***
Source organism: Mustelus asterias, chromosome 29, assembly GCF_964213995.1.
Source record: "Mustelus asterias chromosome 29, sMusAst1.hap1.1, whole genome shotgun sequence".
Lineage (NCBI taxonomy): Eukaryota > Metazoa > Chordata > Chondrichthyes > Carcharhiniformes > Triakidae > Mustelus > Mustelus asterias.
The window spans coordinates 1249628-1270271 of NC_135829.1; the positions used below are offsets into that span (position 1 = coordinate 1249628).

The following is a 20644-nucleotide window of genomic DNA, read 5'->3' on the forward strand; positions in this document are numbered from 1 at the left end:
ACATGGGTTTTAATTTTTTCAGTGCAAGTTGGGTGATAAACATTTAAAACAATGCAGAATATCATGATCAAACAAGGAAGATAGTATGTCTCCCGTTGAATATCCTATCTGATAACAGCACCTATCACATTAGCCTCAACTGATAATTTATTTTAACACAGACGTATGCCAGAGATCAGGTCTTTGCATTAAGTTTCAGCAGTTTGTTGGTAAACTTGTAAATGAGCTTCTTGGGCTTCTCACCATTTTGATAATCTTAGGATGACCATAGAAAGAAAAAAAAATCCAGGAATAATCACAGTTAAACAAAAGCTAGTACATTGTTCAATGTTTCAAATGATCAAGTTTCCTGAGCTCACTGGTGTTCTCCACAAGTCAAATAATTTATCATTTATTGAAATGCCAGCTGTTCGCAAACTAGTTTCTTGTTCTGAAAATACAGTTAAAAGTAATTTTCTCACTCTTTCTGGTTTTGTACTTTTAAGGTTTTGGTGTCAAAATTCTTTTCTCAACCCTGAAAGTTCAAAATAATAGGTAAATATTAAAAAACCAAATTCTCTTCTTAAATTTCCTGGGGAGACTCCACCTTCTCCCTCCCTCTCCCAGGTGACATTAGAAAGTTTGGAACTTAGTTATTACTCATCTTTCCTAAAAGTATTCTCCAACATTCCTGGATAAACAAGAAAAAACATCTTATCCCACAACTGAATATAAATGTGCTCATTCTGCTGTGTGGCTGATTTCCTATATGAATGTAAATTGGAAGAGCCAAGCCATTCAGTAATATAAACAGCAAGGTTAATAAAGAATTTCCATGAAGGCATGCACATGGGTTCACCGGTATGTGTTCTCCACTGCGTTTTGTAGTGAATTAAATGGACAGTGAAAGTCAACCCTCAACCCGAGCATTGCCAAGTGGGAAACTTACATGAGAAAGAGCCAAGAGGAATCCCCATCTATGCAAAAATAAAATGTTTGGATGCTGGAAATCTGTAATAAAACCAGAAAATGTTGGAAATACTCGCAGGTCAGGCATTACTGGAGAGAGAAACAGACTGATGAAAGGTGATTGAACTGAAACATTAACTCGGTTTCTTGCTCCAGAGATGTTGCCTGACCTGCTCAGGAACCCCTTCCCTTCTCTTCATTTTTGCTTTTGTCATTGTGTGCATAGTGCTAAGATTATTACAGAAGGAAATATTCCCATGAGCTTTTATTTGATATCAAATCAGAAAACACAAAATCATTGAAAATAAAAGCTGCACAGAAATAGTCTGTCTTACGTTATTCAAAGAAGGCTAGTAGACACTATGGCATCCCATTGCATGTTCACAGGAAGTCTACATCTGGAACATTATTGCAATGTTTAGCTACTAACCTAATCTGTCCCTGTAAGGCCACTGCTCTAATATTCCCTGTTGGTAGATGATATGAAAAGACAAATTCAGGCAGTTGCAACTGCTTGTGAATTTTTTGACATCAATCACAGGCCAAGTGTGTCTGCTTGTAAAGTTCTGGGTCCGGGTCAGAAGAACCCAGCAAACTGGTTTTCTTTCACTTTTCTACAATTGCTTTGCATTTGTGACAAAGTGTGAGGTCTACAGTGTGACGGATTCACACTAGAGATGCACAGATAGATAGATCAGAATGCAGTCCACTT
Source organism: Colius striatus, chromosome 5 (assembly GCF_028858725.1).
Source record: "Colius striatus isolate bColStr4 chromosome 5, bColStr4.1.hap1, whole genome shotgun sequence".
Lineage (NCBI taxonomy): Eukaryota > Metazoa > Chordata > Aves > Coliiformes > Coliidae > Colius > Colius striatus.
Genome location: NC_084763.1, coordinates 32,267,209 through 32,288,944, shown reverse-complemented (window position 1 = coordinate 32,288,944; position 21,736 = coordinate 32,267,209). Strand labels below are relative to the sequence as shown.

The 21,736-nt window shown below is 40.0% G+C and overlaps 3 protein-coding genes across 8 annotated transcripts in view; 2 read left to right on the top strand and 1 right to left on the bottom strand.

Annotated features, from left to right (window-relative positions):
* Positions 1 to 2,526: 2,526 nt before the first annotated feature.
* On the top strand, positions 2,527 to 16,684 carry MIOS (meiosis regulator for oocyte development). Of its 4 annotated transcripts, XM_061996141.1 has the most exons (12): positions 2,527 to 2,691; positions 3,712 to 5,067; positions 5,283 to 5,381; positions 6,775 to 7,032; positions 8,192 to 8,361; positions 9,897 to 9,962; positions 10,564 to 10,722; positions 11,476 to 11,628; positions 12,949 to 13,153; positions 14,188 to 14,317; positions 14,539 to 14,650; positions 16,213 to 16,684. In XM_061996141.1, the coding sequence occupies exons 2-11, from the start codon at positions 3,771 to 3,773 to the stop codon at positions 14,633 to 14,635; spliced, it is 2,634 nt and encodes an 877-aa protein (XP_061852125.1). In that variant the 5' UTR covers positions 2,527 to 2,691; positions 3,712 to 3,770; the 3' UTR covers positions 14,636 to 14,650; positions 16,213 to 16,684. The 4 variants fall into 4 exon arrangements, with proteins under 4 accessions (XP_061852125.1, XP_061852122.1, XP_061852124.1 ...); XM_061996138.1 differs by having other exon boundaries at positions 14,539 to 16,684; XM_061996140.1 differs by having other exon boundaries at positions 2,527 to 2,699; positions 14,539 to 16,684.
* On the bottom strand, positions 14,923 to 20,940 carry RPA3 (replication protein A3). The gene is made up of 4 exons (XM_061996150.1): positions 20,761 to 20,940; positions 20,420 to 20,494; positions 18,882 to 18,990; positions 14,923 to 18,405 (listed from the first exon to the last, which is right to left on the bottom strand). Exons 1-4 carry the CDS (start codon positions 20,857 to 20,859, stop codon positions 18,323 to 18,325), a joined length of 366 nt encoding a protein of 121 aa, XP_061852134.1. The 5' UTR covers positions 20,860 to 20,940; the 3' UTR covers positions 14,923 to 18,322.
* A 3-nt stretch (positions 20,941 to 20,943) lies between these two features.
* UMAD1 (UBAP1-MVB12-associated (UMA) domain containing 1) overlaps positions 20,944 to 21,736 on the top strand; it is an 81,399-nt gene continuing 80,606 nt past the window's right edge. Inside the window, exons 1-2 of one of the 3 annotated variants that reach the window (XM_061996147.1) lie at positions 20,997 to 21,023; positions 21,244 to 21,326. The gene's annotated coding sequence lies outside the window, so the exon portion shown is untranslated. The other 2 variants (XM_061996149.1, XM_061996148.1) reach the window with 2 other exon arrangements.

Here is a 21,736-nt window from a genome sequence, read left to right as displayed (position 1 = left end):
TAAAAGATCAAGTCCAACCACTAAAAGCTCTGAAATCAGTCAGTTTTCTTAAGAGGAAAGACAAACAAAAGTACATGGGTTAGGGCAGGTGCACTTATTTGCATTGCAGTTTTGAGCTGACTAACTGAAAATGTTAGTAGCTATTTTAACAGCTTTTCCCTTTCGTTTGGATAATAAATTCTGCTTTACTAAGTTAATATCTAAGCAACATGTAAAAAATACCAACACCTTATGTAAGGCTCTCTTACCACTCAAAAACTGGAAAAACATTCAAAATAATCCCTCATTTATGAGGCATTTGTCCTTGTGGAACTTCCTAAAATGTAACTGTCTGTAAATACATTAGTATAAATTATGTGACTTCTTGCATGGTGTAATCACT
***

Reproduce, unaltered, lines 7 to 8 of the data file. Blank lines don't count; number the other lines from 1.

Source organism: Colius striatus, chromosome 5 (assembly GCF_028858725.1).
Source record: "Colius striatus isolate bColStr4 chromosome 5, bColStr4.1.hap1, whole genome shotgun sequence".